Art via Re-Appropriation: Wendy Carlos, Bach, and the Moog Synth

13 02 2010

Our society seems to be more comfortable with art re-appropriation when the art in question was created a long time ago. People don’t seem to mind when Baz Luhrmann updates Romeo and Juliet, but throws some firearms in for good measure. It’s fine for authors to water down and sissify Greek mythology. We find it more than acceptable for musical virtuosos to perform and even re-interpret the works of classical composers like Mozart, Bach, and Beethoven. Nobody refuses to sing the Star Spangled Banner just because we stole the tune from an old drinking song. But if you wanted to re-imagine the work of a more contemporary artists, (just picking two names out of the air) say The Beatles or Jay-Z, people will start accusing you of making ironic hipster music without a trace of originality.

Wendy Carlos is perhaps best known for composing the iconic score for Stanley Kubrick’s A Clockwork Orange, noteworthy for it’s use of Moog synthesizers. Carlos is an icon and a pioneer in the world of electronic music, helping to cement the synthesizer’s status as a legitimate musical instrument. Carlos first demanded that the synthesizer be treated with respect following her 1968 album Switched on Bach, released under the name Walter Carlos (She underwent sex reassignment surgery in 1972). The album won the Grammy for Classical Album of the Year, Best Classical Solo Performance, and Best Engineered Classical Album. You’ll never hear Bach the same way again, and it’s a fun listen to boot.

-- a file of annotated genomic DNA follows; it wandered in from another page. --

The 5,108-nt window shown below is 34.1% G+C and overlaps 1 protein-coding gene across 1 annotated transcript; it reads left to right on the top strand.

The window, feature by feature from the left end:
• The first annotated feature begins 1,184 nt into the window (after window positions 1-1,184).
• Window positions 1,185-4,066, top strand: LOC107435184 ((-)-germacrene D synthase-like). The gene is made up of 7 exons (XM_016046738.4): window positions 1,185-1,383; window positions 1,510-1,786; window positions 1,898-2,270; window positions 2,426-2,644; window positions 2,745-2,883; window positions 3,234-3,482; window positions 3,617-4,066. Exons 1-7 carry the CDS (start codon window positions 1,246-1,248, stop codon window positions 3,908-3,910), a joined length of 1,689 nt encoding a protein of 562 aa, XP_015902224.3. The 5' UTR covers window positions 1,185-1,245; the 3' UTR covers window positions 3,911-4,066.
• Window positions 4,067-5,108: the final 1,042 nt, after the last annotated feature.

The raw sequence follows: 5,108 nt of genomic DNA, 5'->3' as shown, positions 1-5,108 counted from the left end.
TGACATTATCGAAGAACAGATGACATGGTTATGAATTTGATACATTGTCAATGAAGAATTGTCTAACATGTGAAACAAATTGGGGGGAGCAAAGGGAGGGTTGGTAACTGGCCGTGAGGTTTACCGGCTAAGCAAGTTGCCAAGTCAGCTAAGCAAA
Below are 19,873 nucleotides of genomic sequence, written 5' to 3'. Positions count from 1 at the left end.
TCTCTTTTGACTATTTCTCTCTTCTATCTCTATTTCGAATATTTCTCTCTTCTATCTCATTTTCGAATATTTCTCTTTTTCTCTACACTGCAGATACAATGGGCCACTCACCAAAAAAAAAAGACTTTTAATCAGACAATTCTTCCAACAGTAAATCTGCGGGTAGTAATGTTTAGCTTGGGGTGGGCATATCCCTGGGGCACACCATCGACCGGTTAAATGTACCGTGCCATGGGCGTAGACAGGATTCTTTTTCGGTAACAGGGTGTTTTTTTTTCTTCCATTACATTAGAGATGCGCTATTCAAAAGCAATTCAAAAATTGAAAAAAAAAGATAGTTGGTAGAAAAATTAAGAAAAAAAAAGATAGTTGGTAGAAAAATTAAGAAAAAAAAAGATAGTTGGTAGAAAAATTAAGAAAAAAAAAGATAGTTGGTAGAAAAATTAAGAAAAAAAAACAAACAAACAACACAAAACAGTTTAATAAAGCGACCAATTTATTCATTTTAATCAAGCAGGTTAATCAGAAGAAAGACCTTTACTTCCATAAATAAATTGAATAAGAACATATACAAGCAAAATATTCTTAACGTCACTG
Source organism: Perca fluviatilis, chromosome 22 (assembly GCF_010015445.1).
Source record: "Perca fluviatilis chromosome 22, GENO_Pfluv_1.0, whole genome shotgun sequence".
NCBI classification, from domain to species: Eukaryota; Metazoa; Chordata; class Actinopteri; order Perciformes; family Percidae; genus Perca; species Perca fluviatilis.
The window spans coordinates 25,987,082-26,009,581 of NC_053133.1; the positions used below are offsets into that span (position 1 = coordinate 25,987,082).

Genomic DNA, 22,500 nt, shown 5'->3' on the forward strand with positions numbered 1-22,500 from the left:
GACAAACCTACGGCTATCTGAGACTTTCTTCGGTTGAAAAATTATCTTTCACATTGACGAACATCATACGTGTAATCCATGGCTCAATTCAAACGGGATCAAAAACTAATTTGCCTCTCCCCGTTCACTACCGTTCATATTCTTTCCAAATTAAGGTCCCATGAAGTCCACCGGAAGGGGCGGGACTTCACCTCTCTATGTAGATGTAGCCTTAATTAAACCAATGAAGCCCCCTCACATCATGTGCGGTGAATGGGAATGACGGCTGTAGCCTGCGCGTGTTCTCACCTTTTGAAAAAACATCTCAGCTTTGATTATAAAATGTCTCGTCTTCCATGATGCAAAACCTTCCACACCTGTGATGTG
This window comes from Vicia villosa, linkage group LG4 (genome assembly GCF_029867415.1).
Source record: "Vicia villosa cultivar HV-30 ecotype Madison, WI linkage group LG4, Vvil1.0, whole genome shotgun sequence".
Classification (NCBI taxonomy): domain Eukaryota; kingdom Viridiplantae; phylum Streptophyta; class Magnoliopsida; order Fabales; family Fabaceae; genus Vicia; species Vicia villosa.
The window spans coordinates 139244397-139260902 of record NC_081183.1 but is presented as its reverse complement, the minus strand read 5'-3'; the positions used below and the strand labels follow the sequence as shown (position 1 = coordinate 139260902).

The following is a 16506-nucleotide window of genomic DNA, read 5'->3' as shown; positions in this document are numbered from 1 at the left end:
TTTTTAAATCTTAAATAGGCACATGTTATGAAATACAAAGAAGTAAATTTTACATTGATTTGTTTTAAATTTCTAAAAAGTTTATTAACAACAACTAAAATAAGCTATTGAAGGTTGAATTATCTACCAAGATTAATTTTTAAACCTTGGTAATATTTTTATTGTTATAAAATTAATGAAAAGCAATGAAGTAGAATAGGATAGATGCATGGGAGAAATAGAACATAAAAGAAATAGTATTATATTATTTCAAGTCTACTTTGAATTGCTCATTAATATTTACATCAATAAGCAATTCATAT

Carlos went on to release multiple albums of classical music performed on synthesizer. Carlos’s work not only stands as a testament to the legitimacy of electronic music, but also serves as a great example of the fantastic art that can result when talented people take artistic license with another’s work. I never knew the woman personally, but I doubt Bach would be offended.

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